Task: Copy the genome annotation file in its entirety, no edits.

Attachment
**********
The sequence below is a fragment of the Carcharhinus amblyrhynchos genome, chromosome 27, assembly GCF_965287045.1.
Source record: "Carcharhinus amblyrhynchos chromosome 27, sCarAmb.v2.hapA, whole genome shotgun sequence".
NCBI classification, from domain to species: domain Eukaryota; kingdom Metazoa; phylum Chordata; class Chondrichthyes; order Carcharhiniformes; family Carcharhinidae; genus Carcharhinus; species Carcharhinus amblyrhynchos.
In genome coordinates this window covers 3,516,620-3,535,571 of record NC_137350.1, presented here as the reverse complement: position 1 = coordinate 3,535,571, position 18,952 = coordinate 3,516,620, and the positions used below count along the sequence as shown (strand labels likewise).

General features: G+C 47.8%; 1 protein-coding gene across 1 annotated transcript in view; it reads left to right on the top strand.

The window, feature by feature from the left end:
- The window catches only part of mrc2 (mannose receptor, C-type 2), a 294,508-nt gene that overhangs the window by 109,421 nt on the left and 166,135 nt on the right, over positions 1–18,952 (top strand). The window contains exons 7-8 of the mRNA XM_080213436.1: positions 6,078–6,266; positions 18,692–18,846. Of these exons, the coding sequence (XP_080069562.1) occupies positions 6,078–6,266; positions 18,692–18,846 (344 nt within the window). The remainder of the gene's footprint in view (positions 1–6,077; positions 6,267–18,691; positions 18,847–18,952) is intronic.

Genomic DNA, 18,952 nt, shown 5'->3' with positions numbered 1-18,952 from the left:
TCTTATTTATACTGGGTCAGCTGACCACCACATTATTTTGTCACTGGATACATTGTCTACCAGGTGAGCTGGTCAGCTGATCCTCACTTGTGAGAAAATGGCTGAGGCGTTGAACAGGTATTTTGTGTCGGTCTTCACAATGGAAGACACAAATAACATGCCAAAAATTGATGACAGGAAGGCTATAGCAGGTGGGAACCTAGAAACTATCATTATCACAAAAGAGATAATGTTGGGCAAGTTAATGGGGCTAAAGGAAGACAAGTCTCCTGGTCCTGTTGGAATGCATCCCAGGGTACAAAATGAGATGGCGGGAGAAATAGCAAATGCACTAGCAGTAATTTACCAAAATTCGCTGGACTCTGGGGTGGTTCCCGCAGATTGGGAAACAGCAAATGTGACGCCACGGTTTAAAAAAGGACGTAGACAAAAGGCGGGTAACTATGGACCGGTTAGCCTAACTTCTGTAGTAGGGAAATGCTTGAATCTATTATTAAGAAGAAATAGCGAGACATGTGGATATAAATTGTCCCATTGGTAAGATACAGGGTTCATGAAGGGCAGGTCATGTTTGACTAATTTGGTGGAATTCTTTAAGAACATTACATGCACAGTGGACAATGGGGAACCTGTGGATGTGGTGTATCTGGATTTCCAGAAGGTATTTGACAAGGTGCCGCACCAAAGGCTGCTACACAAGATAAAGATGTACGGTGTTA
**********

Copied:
The sequence below is a fragment of the Carcharhinus amblyrhynchos genome, chromosome 27, assembly GCF_965287045.1.
Source record: "Carcharhinus amblyrhynchos chromosome 27, sCarAmb.v2.hapA, whole genome shotgun sequence".
NCBI classification, from domain to species: domain Eukaryota; kingdom Metazoa; phylum Chordata; class Chondrichthyes; order Carcharhiniformes; family Carcharhinidae; genus Carcharhinus; species Carcharhinus amblyrhynchos.
In genome coordinates this window covers 3,516,620-3,535,571 of record NC_137350.1, presented here as the reverse complement: position 1 = coordinate 3,535,571, position 18,952 = coordinate 3,516,620, and the positions used below count along the sequence as shown (strand labels likewise).

General features: G+C 47.8%; 1 protein-coding gene across 1 annotated transcript in view; it reads left to right on the top strand.

The window, feature by feature from the left end:
- The window catches only part of mrc2 (mannose receptor, C-type 2), a 294,508-nt gene that overhangs the window by 109,421 nt on the left and 166,135 nt on the right, over positions 1–18,952 (top strand). The window contains exons 7-8 of the mRNA XM_080213436.1: positions 6,078–6,266; positions 18,692–18,846. Of these exons, the coding sequence (XP_080069562.1) occupies positions 6,078–6,266; positions 18,692–18,846 (344 nt within the window). The remainder of the gene's footprint in view (positions 1–6,077; positions 6,267–18,691; positions 18,847–18,952) is intronic.

Genomic DNA, 18,952 nt, shown 5'->3' with positions numbered 1-18,952 from the left:
TCTTATTTATACTGGGTCAGCTGACCACCACATTATTTTGTCACTGGATACATTGTCTACCAGGTGAGCTGGTCAGCTGATCCTCACTTGTGAGAAAATGGCTGAGGCGTTGAACAGGTATTTTGTGTCGGTCTTCACAATGGAAGACACAAATAACATGCCAAAAATTGATGACAGGAAGGCTATAGCAGGTGGGAACCTAGAAACTATCATTATCACAAAAGAGATAATGTTGGGCAAGTTAATGGGGCTAAAGGAAGACAAGTCTCCTGGTCCTGTTGGAATGCATCCCAGGGTACAAAATGAGATGGCGGGAGAAATAGCAAATGCACTAGCAGTAATTTACCAAAATTCGCTGGACTCTGGGGTGGTTCCCGCAGATTGGGAAACAGCAAATGTGACGCCACGGTTTAAAAAAGGACGTAGACAAAAGGCGGGTAACTATGGACCGGTTAGCCTAACTTCTGTAGTAGGGAAATGCTTGAATCTATTATTAAGAAGAAATAGCGAGACATGTGGATATAAATTGTCCCATTGGTAAGATACAGGGTTCATGAAGGGCAGGTCATGTTTGACTAATTTGGTGGAATTCTTTAAGAACATTACATGCACAGTGGACAATGGGGAACCTGTGGATGTGGTGTATCTGGATTTCCAGAAGGTATTTGACAAGGTGCCGCACCAAAGGCTGCTACACAAGATAAAGATGTACGGTGTTA